at the present time a Supreme Court," has
been argued before the First Associate
Justice. Four of our ablest counsel took
one side, and, so far as the question ap
plied to the case before the Court, Mr.
Preston argued that the Court was duly
constituted. Although the inevitable ''ex
ception " was noted to the ruling, we feel
no doubt that the decision given by Mr.
Justice Judd will have definitely set that
question at rest. The decision puts the
matter and its surroundings in -a clear
light, and if it does contain a hint that ob
jections may hereafter be raised to the
Court sitting in Banco during the vacancy
in the Chief Justiceship, it does not convey
the faintest intimation that the first Asso
ciate Justice will discover in the Constitu
tion or the Law any of- those grave
hindrances to the administration of justice
by himself and his colleagues, which others
have exercised so much ingenuity in in
venting. Some years ago the Government of thin
country had a contract with the Pacific
Mail Steam Shipping Company under
which, in return for the Subsidy granted to
theirs baamers, the Company agreed to give
certain arVantages to the port, over and
above the mere call here en route which it
suits them to make. In those days the
steamers of the P. M. S. S. Co. were under
obligation to remain here during a certain
number of hours of daylight. There were
good reasons for this. The passengers by
these steamers had an opportunity given
them to see something of the place. Coun
tries which need population, as ours does,
do well to avail themselves of every credit
able means of advertising themselves. Th
news taken away from here by visitors,
and the accounts they give of the place to
friends, aud.to the public of other countries,
are the most valuable form of advertise
ment we can secure and we ought never to
let a group of passengers go by our shores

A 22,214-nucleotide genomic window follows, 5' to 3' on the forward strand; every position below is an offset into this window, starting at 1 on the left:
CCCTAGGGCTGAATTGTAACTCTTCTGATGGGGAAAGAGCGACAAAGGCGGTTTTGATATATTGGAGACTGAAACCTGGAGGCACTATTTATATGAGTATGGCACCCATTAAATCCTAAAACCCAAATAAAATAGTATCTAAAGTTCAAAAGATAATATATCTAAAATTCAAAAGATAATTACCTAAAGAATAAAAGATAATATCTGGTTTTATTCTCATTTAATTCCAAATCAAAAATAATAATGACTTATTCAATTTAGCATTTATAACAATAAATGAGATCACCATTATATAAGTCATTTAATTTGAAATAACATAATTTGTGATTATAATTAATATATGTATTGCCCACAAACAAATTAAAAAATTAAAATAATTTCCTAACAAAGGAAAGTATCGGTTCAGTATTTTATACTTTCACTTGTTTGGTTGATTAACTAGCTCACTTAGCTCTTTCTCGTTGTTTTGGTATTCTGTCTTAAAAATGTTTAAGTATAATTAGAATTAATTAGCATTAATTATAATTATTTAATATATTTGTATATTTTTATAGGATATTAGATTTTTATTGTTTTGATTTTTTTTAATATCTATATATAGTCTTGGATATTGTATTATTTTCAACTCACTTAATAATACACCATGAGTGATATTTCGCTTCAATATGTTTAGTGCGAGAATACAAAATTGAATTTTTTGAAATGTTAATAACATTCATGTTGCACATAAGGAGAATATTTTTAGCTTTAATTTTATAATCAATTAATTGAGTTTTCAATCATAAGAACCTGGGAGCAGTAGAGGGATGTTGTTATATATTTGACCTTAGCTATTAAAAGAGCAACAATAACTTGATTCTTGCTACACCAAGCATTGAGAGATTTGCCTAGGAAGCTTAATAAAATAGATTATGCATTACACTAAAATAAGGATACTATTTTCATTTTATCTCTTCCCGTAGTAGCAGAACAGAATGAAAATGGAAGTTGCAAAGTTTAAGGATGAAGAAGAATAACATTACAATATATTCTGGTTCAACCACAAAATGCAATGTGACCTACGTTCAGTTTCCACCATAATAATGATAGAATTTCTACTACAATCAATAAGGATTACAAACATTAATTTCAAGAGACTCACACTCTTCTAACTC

without giviug them the opportunity to
learn something about the islands and their
resources, if we can help it. Moreover
when tourists come ashore they are some
times induced by what they see and here to
stay and make a journey through the
islands; and all travellers, however short
their stay, if they have time for a ramble
round the town and an excursion or two
'a a .a A
; leave oenina tnem a certain amount or
cash which is always acceptable. To these
nniKl'iiArif lATia ivn liii' in fwlil tha onium-
I .. . '
j "ience of the mercantile community,
i Business men would be greatly pleased aud
i relieved, if they could depend within
... 1 J - a . s
reasouaoie limits ou ine ueiention or thf
steamers until some fixed hour in the
forenoon, in case they should arrive during
the night. The convenience of outward
THK vacant Chief-justiceship U naturanj
bound passengers is also a matter worthy
of consideration. A majority of them are
our own people .going away with intent to
return. In spite of all these good reasons
for such an arrangement the Government
has failed to retain the power to insist upon
the steamers of the P. M. S. S. Co. remai ti
ng here for any definite time. The Com
pany were, we believe, atone time desirous
of renewing the contract formerly existing,
but successive Ministries have hesitated,
possibly from a desire not to commit the
country to the payment of the subsidy for
any definite period. The steamers are
therefore unfettered. They can refuse to